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December 8, 1961

Joseph A. MAYO and Ruth S. Mayo
McCLOSKEY & CO.; McCloskey & Co. of Florida; and McCloskey Homes, Inc.

The opinion of the court was delivered by: WOOD

The plaintiffs, husband and wife, recovered a verdict in the amount of $ 5500 against the defendant McCloskey & Co. of Florida. A motion for a directed verdict in favor of Mc.Closkey & Co. was granted at the close of plaintiffs' case. The suit was for the defendants' alleged breach of the warranty of workmanlike service in the installation of a radiant heating system in a house which plaintiffs had contracted to have constructed. The agreement of sale was signed by plaintiffs and defendant McCloskey & Co. of Florida. Plaintiffs attempted to show that that company was the agent of defendant McCloskey & Co., in an effort to hold the latter liable for the alleged negligence of McCloskey & Co. of Florida. Plaintiffs' motion for a new trial as to McCloskey & Co. is rendered moot by the view we take of this case as set forth below.

The defendant's motions have raised several questions, but we think that the validity of certain provisions of the agreement of sale is dispositive of this case.

 The agreement of sale entered into between the plaintiffs and the defendant contained the following paragraph:

 '10. Possession is to be delivered at final settlement by delivery of deed and key, completion of final settlement and full payment by Buyer of the balance of the purchase price, other moneys due under this agreement, all of the above charges and fees, and if a mortgage is to be obtained under this agreement, after final approval of mortgage. At time of settlement and before taking possession, Buyer shall execute an affidavit of completion and release in form satisfactory to Seller and releasing the Seller from any and all claims hereunder. *fn1" If Buyer shall fail or refuse to execute such affidavit of completion and release, Seller may refuse to settle and deliver possession, and Seller may further retain as liquidated damages, or on account of the purchase price, as Seller may elect, the sum of sums paid on account of the purchase price; and if retained as liquidated damages, this agreement shall thereupon become and be cancelled and null and void, and Seller shall have no further liability whatsoever to Buyer. The acceptance of key or deed or entry into possession of any part of the premises by Buyer is an acceptance by Buyer of the premises entirely completed and shall constitute a complete release and discharge of all obligations and liabilities of Seller with respect to the construction, completion and delivery of said premises and every part thereof. After settlement is made and/or key is accepted and/or entry into possession of any part of the premises is made, Buyer agrees that no further claims or demands of any kind will be made upon Seller and Seller shall not be liable for any and all injuries, loss or damage to Buyer or any other person, or to the premises, or property in, on, or about the premises, resulting from any cause whatsover, including but not to the exclusion of other causes not specifically recited herein, negligence and latent or undiscovered defects, and Buyer hereby releases and discharges Seller from all liability for such injuries, loss, or damage.' (Emphasis supplied.)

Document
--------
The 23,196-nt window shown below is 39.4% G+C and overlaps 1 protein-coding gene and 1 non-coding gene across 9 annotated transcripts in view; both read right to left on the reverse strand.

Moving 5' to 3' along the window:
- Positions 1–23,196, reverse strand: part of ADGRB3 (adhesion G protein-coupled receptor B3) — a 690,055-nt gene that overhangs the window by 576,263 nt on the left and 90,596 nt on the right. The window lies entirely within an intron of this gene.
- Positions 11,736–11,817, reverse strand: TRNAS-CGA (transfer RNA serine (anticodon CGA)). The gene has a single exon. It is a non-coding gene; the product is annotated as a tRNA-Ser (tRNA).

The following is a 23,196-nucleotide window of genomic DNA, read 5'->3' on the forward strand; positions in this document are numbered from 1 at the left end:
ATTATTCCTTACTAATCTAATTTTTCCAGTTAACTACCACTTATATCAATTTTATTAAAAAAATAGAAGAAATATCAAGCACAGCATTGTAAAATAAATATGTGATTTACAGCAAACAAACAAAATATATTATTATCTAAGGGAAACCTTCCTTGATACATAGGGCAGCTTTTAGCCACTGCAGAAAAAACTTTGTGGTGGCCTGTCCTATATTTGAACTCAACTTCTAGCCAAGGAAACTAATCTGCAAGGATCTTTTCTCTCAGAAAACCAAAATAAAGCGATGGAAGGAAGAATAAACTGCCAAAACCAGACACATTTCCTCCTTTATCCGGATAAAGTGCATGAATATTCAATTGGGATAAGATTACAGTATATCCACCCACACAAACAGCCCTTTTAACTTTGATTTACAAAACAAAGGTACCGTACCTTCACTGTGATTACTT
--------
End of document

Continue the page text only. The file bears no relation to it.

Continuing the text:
The language above-quoted clearly purports to release the defendant from liability arising from its negligence in construction of the house in question. Plaintiffs have sought to avoid the effect of this portion of the contract, contending that it is void as against public policy. An examination of the authorities reveals that this contention is unsound.

 Corpus Juris Secundum (17 C.J.S. Contracts § 262, p. 644 et seq.) states:

 '* * * it has been said that the broad public policy of freedom of contract controls in determining the validity of contracts exempting from liability for negligence (citing cases).' (At pp. 644, 645.)

 The Pennsylvania Law Encyclopedia (8 P.L.E. Contracts § 97, 109) states:

 'Accordingly, provisions in a sale contract, limiting the seller's liability to the buyer for negligence, are not invalidated by a rule of public policy (citing cases).'

 The cases cited in the above authorities include Manius v. Housing Authority of the City of Pittsburgh, 350 Pa. 512, 39 A.2d 614 (1944). In that case it was held that there is no public policy in Pennsylvania which bars a public housing authority from contracting for non-liability for its negligence. And in the case of Wright v. Sterling Land Company, Inc., 157 Pa.Super. 625 (1945), 628, 43 A.2d 614, 615, the Court stated:

 'As between private individuals in their personal affairs, one may be indemnified against the results of his own or his servants' negligence, if the intention so to do is clearly expressed in the contract.'

 Finally, in the case of Shafer v. Reo Motors, Inc., 205 F.2d 685 (3 Cir.1953), Circuit Judge Kalodner quoted with approval Judge Kirkpatrick's opinion in another case as follows:

 "The general rule is that one party to a transaction may ordinarily contract to limit or eliminate his liability for negligence in performing his obligations. There is no rule of public policy which makes such provisions ineffective, particularly when the obligee is under no disadvantage by reason of confidential relationship, disability, inexperience or the necessities of the situation." (At p. 687).

 In that case, summary judgment was entered, and sustained on appeal, in favor of the defendant-manufacturer of a motor coach in a suit for damages resulting from a fire caused by the ...

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